Excerpts About Gender Identity

We find that in both men and women Will and Personal Essence are needed for gender identity. The Will leads to accepting one’s genitals, and having confidence in them. The Personal Essence makes them an inseparable part of who one is. The significance of such deep integration for personal functioning, especially sexual functioning, is obvious. One’s personal life becomes richer and more fulfilled, and one’s relationships attain a new depth of pleasure.


Pearl Beyond Price, p. 308   •  discuss »

One of the ways of experiencing Brilliancy is the sense of majesty, regardless of whether you are a man or a woman—gender doesn't matter when it comes to experiencing Brilliancy or its majesty. Both queens and kings have majesty, for example. The sense of majesty has the qualities of expansion and radiance. So some traditions—the Sufi tradition, for example—don’t call qualities masculine and feminine; they call them the qualities of majesty and beauty. They don’t get into the question of male and female at all.


Brilliancy   •  discuss »

The soul's receptivity, especially when seen in terms of essence's active relation to her, is the reason that traditionally the soul is given the feminine gender. Traditionally, soul is seen as feminine and essence masculine. When receptivity is thought of as a feminine property, this attribution makes sense. In fact, some religious teachings—Judaism, Christianity, and Islam, for example—take the view that the soul needs to become feminine in relation to essence, spirit, or God, in order to achieve her fulfillment and liberation. To attain completeness, she needs to be receptive to essence, rather than either being active toward it or receptive to the influences of the world. This perspective means that soul needs to be receptive to the influence of essence for the latter to structure her experience, which will allow the soul's experience to be formed by the dimension that is inherently perfect and free.


Inner Journey Home   •  discuss »

As we mentioned earlier, the phenomenon of social discrimination is closely connected with this specific difficulty of inferiority. When you discriminate against someone else, you are compensating for your own sense of inferiority; this is obviously a rejection of another person. Discrimination is based on value judgments of inferiority and superiority, and is rampant in our society. There are many kinds of discrimination, such as racial and cultural, in which one skin color or ethnic group believes itself superior to another. Black people, for example, were and are discriminated against in this country and in many others, as well. Some cultures choose a scapegoat, based on religion, race, or culture; or there is class discrimination, as in India, where the untouchable caste is supposed to be inferior to, and to contaminate, those of higher castes who touch them. Gender discrimination, in which women are typically seen as inferior to men, is pervasive. Children are often discriminated against, in the sense of not being taken seriously because they are not adults. To discriminate against someone is to inflict great suffering, since it touches the wound of inferiority that everyone has. It will bring up a tremendous lack of self-esteem, as well as a deep sense of shame about this painful wound within. Any discrimination of any sort—relating to another as if they are less than you—is a projection of your own sense of inferiority.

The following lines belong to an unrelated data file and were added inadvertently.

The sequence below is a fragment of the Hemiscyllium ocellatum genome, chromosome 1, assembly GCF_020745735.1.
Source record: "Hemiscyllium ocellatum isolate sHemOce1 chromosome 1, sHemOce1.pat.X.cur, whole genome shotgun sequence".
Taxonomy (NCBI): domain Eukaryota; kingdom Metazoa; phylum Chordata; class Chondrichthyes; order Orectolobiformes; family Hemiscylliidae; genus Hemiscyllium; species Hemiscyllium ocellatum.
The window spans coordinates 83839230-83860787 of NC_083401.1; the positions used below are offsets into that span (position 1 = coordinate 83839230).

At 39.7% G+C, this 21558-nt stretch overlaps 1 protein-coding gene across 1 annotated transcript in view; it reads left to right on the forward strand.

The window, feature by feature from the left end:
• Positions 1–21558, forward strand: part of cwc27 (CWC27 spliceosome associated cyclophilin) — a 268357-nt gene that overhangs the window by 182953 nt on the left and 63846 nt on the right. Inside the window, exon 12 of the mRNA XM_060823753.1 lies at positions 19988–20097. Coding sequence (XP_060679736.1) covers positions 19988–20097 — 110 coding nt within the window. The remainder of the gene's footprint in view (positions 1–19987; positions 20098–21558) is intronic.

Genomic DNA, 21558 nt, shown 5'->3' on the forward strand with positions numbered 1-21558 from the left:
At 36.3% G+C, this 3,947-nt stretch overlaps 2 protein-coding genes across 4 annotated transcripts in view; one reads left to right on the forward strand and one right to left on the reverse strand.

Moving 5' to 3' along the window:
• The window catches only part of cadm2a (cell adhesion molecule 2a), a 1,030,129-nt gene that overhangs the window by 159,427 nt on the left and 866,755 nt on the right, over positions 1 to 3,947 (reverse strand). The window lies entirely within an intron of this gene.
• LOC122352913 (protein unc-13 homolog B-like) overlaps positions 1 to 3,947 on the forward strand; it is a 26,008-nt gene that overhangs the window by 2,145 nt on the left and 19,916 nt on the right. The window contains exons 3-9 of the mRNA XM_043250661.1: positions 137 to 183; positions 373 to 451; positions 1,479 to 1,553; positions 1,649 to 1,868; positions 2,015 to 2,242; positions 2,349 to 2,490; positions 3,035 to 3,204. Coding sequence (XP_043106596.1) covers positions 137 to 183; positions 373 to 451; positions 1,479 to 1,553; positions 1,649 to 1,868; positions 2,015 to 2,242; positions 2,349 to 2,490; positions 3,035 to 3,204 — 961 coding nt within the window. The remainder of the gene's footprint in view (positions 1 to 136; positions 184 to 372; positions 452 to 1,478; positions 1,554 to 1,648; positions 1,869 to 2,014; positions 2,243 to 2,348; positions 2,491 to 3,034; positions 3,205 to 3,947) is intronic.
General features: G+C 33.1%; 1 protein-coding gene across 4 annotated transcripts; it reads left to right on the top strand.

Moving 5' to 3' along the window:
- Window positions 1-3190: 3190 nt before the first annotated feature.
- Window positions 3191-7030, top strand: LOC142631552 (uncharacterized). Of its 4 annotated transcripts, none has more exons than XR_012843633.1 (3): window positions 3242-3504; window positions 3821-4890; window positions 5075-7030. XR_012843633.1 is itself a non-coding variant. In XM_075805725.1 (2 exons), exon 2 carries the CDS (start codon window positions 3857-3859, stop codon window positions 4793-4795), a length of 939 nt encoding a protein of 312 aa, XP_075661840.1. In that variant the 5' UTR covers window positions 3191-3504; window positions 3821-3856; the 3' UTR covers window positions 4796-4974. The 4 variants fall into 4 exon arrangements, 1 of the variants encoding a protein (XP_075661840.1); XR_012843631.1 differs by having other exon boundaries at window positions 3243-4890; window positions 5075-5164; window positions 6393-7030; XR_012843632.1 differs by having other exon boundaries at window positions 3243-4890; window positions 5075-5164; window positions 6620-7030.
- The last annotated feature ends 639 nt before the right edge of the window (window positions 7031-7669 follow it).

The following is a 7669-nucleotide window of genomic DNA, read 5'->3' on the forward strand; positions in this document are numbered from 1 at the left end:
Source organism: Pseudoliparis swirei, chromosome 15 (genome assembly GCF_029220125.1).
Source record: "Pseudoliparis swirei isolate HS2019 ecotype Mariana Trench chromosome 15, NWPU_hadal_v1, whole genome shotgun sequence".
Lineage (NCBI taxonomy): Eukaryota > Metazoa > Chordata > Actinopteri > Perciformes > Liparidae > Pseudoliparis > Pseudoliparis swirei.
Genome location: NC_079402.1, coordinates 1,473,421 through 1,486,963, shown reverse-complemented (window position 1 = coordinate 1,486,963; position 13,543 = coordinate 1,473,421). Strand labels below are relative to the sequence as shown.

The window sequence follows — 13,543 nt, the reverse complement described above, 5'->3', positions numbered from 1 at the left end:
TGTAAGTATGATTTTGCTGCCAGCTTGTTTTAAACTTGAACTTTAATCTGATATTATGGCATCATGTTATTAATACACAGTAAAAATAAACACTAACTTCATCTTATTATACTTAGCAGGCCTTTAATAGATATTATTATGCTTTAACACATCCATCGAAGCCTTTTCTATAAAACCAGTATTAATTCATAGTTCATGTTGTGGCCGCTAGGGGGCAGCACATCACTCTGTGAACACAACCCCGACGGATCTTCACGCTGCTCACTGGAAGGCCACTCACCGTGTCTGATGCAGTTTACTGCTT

Facets of Unity   •  discuss »

We find that in both men and women Will and Personal Essence are needed for gender identity. The Will leads to accepting one's genitals, and having confidence in them. The Personal Essence makes them an inseparable part of who one is. The significance of such deep integration for personal functioning, especially sexual functioning, is obvious. One's personal life becomes richer and more fulfilled, and one's relationships attain a new depth of pleasure.


Pearl Beyond Price   •  discuss »

Experiences of physical and emotional pleasure and pain greatly influence the formation of the concepts of self and world, and either attachment to or avoidance of certain concepts renders our mental world rigid and closed. An example of this is the concept of sex or gender: We learn in the course of growing up that we “are” a girl or a boy. The notion that one is a girl or a boy is always fraught with various value judgments, ideas of what male and female or masculine and feminine mean, and related beliefs about oneself and others, which may be very far from objective. So even though there are objective differences in the noetic form of female and the noetic form of male, the concept of male or female will for any given person be deeply subjective; it will be a personal concept, involving all kinds of judgments, reactions, opinions, prejudices, and associations. These reactions and associations then limit our capacity to see clearly even what we are personally believing at any given moment about reality, and tend to make the rigidness of our reified concepts even greater. In turn, as we have seen, this rigidness and opacity about ourselves and the world separates us further from the truth of who we are, and thus is the source of our suffering and alienation.


Diamond Heart Book IV   •  discuss »

Just as will infuses men with a sense of manhood and women with a sense of femininity, softness and delicacy do the same for both sexes. Softness, delicacy, and sweetness are culturally seen to be feminine qualities. However, regardless of how they are referred to, they have nothing to do with sexual differences. They are qualities of Being, which transcend gender.


The Void   •  discuss »

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